(Circle Into Square; 2011)
By Kaylen Hann | 17 February 2011
There are at least four people who’ve signed their name to Powerdove. And so help me, for the duration of Be Mine, I cannot figure out why it takes even half of them—unless they’re each a specialist in their particular windchime of choice. At first glance, the name Powerdove (a moniker initially ascribed to solo projects by Annie Lewandowski) had me expecting some lush, sonorous creature batting lightly around in the upper reaches of the aesthetic atmosphere, one wing dipping into shoegaze; gliding, coming and going in flutters and energized folk-pop ballads with some quirky details from collaborator, Alex Vittum, whose name keeps popping up in relation to odd slews of percussion. Seeing the likes of Deerhunter and Xiu Xiu included in Lewandowski’s list of collaborators only reaffirmed my expectations.
However, even more spare than their chalk-and-charcoal, eraser-marked William Kentridge-looking album art would imply, there are exceptionally few elements comprising Be Mine—at times, exquisitely few. It is an album full of unnervingly patient, pared-down tracks, completely bare of distortion, flourish, and climax. Minimal and sincere, they leave out those contrasting elements that often prime my stomach for the task of digesting the sweet, the hopeful, and the intimate. Powerdove makes no such attempt to deviate from face-value adorations or cloud its more preciously held moments. There’s no sentimental diversions, just as there’re no ornamental diversions from Lewandowski herself. The meat of the accompaniment rests in innumerable knick-knacks and wind-chime-y doo-dads to churn out enchanting sounds in the background. Besides the occasional upright bass, there are few traditional instruments filling in the songs, and when instruments are used they are rarely used traditionally.
The strings, for example: they don’t soar like I expect strings to. Here they come often in far-spaced measure, in meager doses, are barely struck or are applied one single-string pluck at a time. In between clinks, chimes, and percussive novelties, Lewandowski’s drowsy-paced voice solely bears the weight of the songs’ interest. While they can feel at times like unnecessary stage props, carefully doled out, colorful attributes fill Be Mine that, if anything, serve as literal accounts of the songs’ lyrics. Taking a turn for the blues-y in the macabre murder narrative “Resting Place,” the lyrics, for example, are accompanied by some literal shuffling clanks of a chain gang, a nodding upright bass, and breathy piffs and of experimental flute-work.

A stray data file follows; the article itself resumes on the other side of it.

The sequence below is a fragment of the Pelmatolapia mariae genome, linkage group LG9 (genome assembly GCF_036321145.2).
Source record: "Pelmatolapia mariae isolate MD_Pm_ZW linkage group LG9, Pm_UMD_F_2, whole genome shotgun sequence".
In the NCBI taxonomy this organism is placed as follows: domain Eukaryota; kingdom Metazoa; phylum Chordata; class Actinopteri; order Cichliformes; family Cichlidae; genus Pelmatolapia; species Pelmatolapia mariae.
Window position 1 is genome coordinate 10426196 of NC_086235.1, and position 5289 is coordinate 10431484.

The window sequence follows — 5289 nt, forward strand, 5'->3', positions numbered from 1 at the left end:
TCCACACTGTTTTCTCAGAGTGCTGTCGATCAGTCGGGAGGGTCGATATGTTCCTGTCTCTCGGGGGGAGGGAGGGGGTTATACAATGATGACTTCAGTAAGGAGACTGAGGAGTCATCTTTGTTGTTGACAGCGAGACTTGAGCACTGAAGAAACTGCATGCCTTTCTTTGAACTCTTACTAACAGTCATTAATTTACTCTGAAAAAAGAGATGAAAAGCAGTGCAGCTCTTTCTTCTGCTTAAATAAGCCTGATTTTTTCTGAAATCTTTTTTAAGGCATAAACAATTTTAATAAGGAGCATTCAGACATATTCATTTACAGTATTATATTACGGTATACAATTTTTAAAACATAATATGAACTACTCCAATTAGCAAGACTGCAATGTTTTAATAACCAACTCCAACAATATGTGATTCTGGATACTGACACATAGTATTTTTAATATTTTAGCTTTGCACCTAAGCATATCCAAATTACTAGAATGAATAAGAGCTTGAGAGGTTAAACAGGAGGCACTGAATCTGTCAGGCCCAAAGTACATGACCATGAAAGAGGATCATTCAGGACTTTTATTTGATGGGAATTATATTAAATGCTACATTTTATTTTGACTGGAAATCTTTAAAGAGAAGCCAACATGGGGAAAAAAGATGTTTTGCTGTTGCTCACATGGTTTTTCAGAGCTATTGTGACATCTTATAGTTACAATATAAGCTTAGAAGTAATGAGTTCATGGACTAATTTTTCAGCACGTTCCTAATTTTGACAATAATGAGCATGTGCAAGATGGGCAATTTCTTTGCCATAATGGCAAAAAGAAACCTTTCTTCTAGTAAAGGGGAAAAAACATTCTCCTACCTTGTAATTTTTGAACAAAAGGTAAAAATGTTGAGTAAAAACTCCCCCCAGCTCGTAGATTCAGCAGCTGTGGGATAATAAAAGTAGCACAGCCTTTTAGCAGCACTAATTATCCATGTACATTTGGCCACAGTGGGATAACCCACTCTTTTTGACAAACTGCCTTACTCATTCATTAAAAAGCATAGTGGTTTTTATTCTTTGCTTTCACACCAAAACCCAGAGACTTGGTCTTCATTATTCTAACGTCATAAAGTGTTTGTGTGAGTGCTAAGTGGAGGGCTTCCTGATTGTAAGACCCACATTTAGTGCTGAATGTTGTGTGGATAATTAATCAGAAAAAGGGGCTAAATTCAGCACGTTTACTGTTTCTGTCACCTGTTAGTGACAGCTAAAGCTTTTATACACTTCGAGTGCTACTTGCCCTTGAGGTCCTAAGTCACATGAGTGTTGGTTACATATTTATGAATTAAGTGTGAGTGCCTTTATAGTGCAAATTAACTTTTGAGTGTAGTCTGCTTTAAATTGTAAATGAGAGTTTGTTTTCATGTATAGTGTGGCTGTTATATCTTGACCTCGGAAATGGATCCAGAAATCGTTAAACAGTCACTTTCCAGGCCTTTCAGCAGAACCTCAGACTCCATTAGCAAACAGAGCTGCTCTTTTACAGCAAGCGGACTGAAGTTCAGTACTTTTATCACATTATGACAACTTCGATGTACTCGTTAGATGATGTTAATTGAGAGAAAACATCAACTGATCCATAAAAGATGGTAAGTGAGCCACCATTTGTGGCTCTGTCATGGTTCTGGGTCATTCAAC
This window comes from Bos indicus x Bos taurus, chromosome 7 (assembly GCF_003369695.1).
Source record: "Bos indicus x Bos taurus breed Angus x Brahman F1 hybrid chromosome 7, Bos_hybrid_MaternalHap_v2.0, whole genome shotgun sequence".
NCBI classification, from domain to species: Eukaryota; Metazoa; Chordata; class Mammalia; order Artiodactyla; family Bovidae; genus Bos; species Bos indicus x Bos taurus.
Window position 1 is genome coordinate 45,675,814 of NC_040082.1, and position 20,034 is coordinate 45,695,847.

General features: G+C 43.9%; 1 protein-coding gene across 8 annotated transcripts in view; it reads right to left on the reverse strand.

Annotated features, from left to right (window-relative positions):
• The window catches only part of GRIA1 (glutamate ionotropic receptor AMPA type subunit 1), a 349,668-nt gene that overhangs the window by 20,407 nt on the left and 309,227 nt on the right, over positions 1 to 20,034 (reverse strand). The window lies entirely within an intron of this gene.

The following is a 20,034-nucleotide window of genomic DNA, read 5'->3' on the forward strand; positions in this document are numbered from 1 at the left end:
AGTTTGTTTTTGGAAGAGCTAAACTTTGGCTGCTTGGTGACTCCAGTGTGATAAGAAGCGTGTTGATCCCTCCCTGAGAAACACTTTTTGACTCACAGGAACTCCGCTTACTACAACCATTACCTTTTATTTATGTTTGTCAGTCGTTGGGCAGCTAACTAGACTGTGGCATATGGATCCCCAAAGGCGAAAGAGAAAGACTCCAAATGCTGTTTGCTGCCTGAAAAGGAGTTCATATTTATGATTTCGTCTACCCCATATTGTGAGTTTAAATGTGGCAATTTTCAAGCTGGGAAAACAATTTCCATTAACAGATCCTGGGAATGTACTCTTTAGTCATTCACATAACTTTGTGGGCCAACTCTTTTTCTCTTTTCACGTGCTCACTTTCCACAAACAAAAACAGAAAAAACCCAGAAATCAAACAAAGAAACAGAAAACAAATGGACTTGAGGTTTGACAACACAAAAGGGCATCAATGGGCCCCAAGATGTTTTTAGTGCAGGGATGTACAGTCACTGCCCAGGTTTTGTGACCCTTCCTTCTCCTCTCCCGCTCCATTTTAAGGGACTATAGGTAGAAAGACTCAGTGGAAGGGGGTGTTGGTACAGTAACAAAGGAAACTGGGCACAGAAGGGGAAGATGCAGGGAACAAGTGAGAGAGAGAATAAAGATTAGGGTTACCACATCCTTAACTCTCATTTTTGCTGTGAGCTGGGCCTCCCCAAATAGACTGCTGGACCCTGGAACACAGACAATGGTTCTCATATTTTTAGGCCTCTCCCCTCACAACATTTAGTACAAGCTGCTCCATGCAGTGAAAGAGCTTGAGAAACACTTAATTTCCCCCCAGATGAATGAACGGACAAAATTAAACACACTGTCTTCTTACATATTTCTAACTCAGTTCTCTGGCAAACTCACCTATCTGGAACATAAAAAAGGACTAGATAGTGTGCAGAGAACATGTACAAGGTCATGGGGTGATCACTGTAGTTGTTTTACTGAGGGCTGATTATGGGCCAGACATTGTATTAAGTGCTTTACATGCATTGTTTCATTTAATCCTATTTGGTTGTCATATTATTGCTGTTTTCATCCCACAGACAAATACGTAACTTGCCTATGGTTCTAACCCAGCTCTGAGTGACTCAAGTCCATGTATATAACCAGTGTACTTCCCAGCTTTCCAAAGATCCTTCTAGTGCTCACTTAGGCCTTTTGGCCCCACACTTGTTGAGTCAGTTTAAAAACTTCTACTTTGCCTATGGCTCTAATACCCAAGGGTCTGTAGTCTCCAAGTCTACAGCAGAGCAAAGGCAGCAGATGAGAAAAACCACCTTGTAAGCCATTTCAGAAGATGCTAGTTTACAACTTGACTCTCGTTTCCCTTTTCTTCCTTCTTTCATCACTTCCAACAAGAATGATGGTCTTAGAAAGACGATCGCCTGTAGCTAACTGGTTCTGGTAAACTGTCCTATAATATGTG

Similarly, with an off-kilter and slightly off-key appeal in “Spinnin’ Daisy,” the song literally turns, the rusty cries of a tetanus-threatening merry-go-round resonant with the playgrounds of my yesteryear. Lewandowski’s voice takes a charming turn itself for the more retrospective, child-like. It’s an innocent tone she returns to again with a small (and much-craved) skip in “No Carpet.” One of the few songs with a brisker pace and established momentum, it’s maybe too nostalgic and too offputting in its playful pots-and-pans tinkering. Like when someone you’re dating shows you their stuffed animals.
From the sweetness of Lewandowski’s tone across the board, to the occasionally trite lyrics like “honey kisses on honey lips” on “I Don’t Mind,” to the constant use of chime-elements (which I’m just as used to hearing more sparingly paired with distortion and wailing guitars these days) Be Mine often feels…precious and bottled. And while that can be a detracting feature, it also lends a stylistic benefit you won’t find in many other albums right now. It’s small and preserved, emotional but safe, and remarkably clean. Without so much as a speck of distortion, each lyric is clear and its moments of improvisational grace come easy and unfettered. And that isn’t invaluable.
While it labors to expel so much as a single moment of levitation or even momentum, when Be Mine takes off it’s pretty nice. It’s an album that spends a whole lot of time dicking around on the runway, makes a few hops in the air, then rolls slowly back to the gate. Like: full of very good intentions, getting ready to leave the apartment but just never making it out the door. Like: getting in your car and sitting in the driveway with the engine warming up before taking out the keys and going back inside. And that’s fine, as long as you’re not in the mood to go anywhere.